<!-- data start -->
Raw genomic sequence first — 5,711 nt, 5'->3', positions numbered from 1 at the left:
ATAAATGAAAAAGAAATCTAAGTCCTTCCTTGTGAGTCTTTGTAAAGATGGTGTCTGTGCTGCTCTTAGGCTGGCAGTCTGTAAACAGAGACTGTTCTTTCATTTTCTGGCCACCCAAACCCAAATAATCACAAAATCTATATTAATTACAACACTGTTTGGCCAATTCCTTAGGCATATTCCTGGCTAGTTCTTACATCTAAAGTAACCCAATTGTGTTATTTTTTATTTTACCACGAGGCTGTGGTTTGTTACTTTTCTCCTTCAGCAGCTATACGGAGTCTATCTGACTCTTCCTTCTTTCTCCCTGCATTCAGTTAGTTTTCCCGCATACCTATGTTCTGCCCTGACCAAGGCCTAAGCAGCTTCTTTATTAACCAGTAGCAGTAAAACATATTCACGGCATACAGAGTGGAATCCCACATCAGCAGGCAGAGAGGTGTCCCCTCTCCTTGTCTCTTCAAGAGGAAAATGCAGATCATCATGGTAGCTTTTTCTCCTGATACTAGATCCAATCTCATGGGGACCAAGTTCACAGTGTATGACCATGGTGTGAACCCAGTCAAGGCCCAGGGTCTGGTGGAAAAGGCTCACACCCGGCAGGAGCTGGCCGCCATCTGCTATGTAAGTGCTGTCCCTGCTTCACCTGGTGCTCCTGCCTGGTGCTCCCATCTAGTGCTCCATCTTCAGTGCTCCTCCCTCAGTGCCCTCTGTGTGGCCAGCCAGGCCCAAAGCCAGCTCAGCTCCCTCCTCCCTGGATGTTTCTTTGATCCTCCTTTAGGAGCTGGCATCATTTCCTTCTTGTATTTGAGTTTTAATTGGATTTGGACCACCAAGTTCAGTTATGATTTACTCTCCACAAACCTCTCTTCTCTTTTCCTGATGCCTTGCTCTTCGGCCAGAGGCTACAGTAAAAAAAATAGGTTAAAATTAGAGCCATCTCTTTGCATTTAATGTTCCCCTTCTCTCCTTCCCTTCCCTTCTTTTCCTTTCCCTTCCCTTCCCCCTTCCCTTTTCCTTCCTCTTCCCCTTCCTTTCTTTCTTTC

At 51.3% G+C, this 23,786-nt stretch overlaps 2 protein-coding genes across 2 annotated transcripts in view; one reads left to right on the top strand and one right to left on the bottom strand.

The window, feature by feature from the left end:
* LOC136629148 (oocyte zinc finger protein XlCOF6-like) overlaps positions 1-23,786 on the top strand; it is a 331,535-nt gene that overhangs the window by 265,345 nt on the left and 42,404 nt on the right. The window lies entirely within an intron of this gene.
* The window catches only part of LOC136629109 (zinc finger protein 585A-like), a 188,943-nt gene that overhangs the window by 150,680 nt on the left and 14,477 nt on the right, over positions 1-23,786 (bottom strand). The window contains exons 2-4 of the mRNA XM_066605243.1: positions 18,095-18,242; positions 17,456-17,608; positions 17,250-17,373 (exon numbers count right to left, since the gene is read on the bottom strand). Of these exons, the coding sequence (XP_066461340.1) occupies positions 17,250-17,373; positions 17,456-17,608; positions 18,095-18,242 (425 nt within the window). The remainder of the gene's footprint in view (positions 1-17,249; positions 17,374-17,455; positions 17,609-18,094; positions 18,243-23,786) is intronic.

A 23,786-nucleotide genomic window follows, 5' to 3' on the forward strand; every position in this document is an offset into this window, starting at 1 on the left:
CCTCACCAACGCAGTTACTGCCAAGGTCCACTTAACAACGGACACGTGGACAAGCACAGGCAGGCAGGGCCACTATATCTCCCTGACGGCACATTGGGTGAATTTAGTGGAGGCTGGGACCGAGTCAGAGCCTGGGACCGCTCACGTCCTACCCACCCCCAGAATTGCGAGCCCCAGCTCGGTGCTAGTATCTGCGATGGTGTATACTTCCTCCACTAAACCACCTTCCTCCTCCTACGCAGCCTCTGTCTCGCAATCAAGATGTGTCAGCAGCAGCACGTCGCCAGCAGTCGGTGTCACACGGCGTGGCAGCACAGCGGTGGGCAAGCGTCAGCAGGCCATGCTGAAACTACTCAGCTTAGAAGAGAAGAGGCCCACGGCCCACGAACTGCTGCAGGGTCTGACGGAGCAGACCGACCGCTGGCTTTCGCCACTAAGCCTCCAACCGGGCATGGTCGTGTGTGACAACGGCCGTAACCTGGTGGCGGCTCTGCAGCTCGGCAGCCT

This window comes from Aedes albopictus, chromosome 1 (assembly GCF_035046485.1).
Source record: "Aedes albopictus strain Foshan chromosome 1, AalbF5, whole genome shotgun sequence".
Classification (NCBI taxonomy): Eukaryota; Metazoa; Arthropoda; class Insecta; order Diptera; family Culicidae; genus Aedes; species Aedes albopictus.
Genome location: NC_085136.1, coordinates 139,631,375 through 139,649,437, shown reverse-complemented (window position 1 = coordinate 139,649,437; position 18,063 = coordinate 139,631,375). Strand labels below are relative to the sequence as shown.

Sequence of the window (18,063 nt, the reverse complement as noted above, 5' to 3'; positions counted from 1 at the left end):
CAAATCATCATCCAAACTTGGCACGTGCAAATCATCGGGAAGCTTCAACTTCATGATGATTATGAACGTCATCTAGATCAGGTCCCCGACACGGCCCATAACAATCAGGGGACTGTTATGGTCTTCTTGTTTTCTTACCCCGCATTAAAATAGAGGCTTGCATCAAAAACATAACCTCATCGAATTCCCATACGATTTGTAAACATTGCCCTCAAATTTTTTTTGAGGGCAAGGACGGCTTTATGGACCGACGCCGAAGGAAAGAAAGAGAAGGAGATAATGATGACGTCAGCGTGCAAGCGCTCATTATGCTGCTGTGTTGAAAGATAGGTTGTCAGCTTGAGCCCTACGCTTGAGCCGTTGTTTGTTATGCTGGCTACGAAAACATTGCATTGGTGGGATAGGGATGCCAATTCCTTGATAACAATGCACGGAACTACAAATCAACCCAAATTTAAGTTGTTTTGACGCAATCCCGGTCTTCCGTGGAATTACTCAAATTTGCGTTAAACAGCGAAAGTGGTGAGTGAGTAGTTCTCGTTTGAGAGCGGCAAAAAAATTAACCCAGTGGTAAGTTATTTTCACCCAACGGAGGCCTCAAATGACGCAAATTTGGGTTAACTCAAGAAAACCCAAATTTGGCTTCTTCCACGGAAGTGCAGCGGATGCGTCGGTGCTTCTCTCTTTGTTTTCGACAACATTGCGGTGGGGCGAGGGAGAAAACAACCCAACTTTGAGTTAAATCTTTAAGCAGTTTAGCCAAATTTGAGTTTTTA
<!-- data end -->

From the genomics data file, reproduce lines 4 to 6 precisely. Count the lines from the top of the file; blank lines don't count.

The window, feature by feature from the left end:
* LOC136629148 (oocyte zinc finger protein XlCOF6-like) overlaps positions 1-23,786 on the top strand; it is a 331,535-nt gene that overhangs the window by 265,345 nt on the left and 42,404 nt on the right. The window lies entirely within an intron of this gene.
* The window catches only part of LOC136629109 (zinc finger protein 585A-like), a 188,943-nt gene that overhangs the window by 150,680 nt on the left and 14,477 nt on the right, over positions 1-23,786 (bottom strand). The window contains exons 2-4 of the mRNA XM_066605243.1: positions 18,095-18,242; positions 17,456-17,608; positions 17,250-17,373 (exon numbers count right to left, since the gene is read on the bottom strand). Of these exons, the coding sequence (XP_066461340.1) occupies positions 17,250-17,373; positions 17,456-17,608; positions 18,095-18,242 (425 nt within the window). The remainder of the gene's footprint in view (positions 1-17,249; positions 17,374-17,455; positions 17,609-18,094; positions 18,243-23,786) is intronic.